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Excerpt from the start of the tenor recitative from cantata 109, with “piano” and “forte” marked. Staatsbibliothek zu Berlin, Preußischer Kulturbesitz

For this 21st Sunday after Trinity, Bach wrote cantata 109 Ich glaube, lieber Herr, hilf meinem Unglauben! in 1723.

For overall best performance, I recommend Herreweghe’s recording from 2013, with counter-tenor Damien Guillon and tenor Thomas Hobbs.

Listen to this recording on YouTube. To support the artists, please consider purchasing the entire album on Amazon — a good deal if you like this blog, as it also includes three cantatas I discussed here earlier this year: cantata 44, cantata 73, and cantata 48.

Read the German texts with English translations here, and find the score here.

I love Herreweghe’s interpretation of  the opening and closing chorus as well as Damien Guillon’s singing in the alto recitative and aria.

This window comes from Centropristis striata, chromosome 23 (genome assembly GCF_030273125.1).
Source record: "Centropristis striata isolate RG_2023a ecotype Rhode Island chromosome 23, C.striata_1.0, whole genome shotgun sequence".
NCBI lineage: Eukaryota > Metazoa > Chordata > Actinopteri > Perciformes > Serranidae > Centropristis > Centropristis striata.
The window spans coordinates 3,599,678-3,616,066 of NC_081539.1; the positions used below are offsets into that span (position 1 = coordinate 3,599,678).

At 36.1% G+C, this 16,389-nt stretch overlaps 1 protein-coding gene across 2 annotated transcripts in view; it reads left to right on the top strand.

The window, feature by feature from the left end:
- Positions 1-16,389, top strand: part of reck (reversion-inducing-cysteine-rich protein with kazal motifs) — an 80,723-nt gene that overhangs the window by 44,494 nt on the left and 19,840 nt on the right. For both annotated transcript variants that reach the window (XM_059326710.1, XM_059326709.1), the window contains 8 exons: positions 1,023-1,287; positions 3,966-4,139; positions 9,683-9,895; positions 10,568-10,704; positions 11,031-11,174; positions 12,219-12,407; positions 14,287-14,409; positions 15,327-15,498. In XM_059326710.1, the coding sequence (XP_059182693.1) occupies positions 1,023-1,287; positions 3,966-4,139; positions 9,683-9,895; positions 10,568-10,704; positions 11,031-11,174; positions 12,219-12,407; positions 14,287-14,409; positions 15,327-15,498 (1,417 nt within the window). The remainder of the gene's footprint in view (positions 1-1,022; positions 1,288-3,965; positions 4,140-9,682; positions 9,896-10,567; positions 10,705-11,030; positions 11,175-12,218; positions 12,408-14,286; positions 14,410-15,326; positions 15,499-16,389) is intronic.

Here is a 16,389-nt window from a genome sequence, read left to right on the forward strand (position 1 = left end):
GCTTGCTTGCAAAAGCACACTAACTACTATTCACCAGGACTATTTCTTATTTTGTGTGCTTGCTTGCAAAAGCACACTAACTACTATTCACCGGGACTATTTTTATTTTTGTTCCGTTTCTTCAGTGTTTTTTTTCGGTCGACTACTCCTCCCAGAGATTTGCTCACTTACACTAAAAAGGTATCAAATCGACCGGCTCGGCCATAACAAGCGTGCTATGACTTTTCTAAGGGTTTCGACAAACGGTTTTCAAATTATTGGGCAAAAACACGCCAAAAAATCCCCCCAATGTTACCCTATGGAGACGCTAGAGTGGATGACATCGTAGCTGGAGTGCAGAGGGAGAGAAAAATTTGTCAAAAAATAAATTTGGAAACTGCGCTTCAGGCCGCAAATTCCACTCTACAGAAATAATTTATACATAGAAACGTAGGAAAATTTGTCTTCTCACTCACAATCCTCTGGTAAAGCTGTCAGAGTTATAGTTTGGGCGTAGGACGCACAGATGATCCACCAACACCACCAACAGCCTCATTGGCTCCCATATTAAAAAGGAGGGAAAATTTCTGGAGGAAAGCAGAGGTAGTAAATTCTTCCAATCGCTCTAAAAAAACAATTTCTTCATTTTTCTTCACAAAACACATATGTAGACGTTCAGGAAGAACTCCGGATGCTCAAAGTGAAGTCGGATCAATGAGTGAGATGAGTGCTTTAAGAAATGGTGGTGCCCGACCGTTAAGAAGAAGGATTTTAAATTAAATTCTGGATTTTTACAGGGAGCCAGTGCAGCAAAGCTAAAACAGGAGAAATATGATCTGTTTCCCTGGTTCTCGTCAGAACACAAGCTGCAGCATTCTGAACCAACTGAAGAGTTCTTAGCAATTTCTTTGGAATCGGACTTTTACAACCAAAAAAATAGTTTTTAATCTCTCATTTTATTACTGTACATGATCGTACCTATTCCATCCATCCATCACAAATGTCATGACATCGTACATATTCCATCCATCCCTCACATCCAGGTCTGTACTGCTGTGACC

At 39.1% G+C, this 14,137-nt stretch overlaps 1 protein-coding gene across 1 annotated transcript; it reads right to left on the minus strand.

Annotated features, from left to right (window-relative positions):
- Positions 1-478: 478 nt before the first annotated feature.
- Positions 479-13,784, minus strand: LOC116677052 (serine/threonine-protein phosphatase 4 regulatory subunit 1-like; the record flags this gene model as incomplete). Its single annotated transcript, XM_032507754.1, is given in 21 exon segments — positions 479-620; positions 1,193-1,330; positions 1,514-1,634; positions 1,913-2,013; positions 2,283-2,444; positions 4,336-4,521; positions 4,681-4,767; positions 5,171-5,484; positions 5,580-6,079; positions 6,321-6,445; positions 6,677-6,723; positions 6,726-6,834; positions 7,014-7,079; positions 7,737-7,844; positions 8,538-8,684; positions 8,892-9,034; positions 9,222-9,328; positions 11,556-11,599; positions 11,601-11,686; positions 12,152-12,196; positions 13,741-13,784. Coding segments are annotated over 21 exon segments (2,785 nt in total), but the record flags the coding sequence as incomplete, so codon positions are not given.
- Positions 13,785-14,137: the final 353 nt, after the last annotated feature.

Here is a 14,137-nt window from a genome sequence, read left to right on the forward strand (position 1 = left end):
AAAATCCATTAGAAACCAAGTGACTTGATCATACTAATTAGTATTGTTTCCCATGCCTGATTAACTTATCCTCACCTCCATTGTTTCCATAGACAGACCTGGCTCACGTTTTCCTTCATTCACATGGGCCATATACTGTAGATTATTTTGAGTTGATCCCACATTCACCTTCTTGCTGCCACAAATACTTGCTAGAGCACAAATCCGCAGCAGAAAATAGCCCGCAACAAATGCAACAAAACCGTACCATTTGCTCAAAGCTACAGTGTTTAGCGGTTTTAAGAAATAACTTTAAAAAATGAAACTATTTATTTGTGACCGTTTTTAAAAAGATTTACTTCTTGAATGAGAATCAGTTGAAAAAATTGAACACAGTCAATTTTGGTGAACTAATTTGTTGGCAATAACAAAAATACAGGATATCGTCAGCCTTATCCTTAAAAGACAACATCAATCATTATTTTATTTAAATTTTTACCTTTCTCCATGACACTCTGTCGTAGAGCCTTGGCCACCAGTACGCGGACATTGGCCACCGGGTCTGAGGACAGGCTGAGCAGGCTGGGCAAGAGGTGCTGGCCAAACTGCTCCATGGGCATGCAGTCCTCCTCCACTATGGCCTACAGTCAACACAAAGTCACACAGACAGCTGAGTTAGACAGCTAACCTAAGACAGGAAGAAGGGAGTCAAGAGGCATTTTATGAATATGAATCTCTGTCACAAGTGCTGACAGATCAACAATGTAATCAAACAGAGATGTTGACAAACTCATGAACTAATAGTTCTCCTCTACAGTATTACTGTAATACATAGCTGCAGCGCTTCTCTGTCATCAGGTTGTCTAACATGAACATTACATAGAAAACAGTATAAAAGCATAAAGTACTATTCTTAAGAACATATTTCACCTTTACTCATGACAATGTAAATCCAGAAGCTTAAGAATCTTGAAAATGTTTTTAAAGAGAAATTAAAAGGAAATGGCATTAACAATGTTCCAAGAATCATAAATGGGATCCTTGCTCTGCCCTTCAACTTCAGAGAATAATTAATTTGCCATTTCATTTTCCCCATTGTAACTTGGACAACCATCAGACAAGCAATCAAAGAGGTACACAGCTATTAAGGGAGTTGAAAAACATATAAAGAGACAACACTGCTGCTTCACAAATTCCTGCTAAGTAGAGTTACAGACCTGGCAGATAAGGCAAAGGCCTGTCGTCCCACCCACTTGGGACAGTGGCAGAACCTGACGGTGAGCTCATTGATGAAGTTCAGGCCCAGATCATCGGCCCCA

However, there is an extremely dramatic and unusual recitative and aria for tenor in this cantata which I like better on the Gardiner recording. The recitative is unusual because Bach has two voices/persons speak: the uncertain/fearful voice, marked “piano” in his manuscript (see picture above), and the certain/faithful voice, marked “forte” in the manuscript. According to Gardiner, this feature never appears anywhere else in Bach’s recitative writing.

Just as with the “Storm on the lake” aria from cantata 81, only Gardiner and the fabulous Paul Agnew are able to properly convey the drama of the text and context of this tenor recitative and aria. If at first you think this might be a bit over the top, it is most probably exactly what Bach had in mind. A bit of opera to properly bring out the agony of the text.

Listen to these two movements by Gardiner and Agnew on YouTube: the recitative here, and the aria here.

Bach might have been preparing the Leipzig congregations for the St. John Passion he was planning for Good Friday 1724, as this tenor aria is very similar in dramatic intensity and music to the Ach mein Sinn aria from that passion. Those who know the St. John Passion well might hear other resemblances in this cantata 109.


Wieneke Gorter, October 16, 2016